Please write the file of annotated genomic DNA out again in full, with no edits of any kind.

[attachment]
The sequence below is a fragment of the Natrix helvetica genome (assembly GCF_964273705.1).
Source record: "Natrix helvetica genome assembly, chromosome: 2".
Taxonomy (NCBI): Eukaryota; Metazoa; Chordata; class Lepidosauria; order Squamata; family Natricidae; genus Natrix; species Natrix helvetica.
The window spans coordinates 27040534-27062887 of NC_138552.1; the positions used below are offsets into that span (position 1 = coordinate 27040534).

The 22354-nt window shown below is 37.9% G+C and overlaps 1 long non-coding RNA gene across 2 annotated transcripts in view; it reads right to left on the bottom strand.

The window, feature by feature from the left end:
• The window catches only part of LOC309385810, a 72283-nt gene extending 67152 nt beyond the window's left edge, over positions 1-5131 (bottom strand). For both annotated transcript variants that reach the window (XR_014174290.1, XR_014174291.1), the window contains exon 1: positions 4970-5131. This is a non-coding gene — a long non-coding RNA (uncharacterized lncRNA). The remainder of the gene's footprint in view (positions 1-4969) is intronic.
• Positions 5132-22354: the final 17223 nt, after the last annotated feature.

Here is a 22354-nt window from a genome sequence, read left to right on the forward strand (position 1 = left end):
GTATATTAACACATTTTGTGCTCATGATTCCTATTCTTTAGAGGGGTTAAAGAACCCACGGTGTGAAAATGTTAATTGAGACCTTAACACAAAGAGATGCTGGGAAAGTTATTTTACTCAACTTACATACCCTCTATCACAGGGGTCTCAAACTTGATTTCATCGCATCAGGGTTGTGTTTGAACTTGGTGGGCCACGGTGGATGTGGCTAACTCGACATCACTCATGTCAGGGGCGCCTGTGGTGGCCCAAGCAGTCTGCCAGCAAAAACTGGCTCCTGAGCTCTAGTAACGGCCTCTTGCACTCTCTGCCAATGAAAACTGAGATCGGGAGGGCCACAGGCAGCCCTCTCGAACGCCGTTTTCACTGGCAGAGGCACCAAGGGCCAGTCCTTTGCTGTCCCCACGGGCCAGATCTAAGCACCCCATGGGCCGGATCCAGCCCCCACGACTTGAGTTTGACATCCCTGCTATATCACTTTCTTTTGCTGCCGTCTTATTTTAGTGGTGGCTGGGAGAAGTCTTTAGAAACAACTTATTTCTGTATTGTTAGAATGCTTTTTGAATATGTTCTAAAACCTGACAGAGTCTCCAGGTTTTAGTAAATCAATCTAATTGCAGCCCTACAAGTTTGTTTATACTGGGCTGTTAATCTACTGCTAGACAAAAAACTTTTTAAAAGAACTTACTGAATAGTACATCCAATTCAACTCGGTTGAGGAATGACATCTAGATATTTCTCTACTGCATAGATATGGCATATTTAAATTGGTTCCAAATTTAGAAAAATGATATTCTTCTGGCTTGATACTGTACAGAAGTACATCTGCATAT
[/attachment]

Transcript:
The sequence below is a fragment of the Natrix helvetica genome (assembly GCF_964273705.1).
Source record: "Natrix helvetica genome assembly, chromosome: 2".
Taxonomy (NCBI): Eukaryota; Metazoa; Chordata; class Lepidosauria; order Squamata; family Natricidae; genus Natrix; species Natrix helvetica.
The window spans coordinates 27040534-27062887 of NC_138552.1; the positions used below are offsets into that span (position 1 = coordinate 27040534).

The 22354-nt window shown below is 37.9% G+C and overlaps 1 long non-coding RNA gene across 2 annotated transcripts in view; it reads right to left on the bottom strand.

The window, feature by feature from the left end:
• The window catches only part of LOC309385810, a 72283-nt gene extending 67152 nt beyond the window's left edge, over positions 1-5131 (bottom strand). For both annotated transcript variants that reach the window (XR_014174290.1, XR_014174291.1), the window contains exon 1: positions 4970-5131. This is a non-coding gene — a long non-coding RNA (uncharacterized lncRNA). The remainder of the gene's footprint in view (positions 1-4969) is intronic.
• Positions 5132-22354: the final 17223 nt, after the last annotated feature.

Here is a 22354-nt window from a genome sequence, read left to right on the forward strand (position 1 = left end):
GTATATTAACACATTTTGTGCTCATGATTCCTATTCTTTAGAGGGGTTAAAGAACCCACGGTGTGAAAATGTTAATTGAGACCTTAACACAAAGAGATGCTGGGAAAGTTATTTTACTCAACTTACATACCCTCTATCACAGGGGTCTCAAACTTGATTTCATCGCATCAGGGTTGTGTTTGAACTTGGTGGGCCACGGTGGATGTGGCTAACTCGACATCACTCATGTCAGGGGCGCCTGTGGTGGCCCAAGCAGTCTGCCAGCAAAAACTGGCTCCTGAGCTCTAGTAACGGCCTCTTGCACTCTCTGCCAATGAAAACTGAGATCGGGAGGGCCACAGGCAGCCCTCTCGAACGCCGTTTTCACTGGCAGAGGCACCAAGGGCCAGTCCTTTGCTGTCCCCACGGGCCAGATCTAAGCACCCCATGGGCCGGATCCAGCCCCCACGACTTGAGTTTGACATCCCTGCTATATCACTTTCTTTTGCTGCCGTCTTATTTTAGTGGTGGCTGGGAGAAGTCTTTAGAAACAACTTATTTCTGTATTGTTAGAATGCTTTTTGAATATGTTCTAAAACCTGACAGAGTCTCCAGGTTTTAGTAAATCAATCTAATTGCAGCCCTACAAGTTTGTTTATACTGGGCTGTTAATCTACTGCTAGACAAAAAACTTTTTAAAAGAACTTACTGAATAGTACATCCAATTCAACTCGGTTGAGGAATGACATCTAGATATTTCTCTACTGCATAGATATGGCATATTTAAATTGGTTCCAAATTTAGAAAAATGATATTCTTCTGGCTTGATACTGTACAGAAGTACATCTGCATAT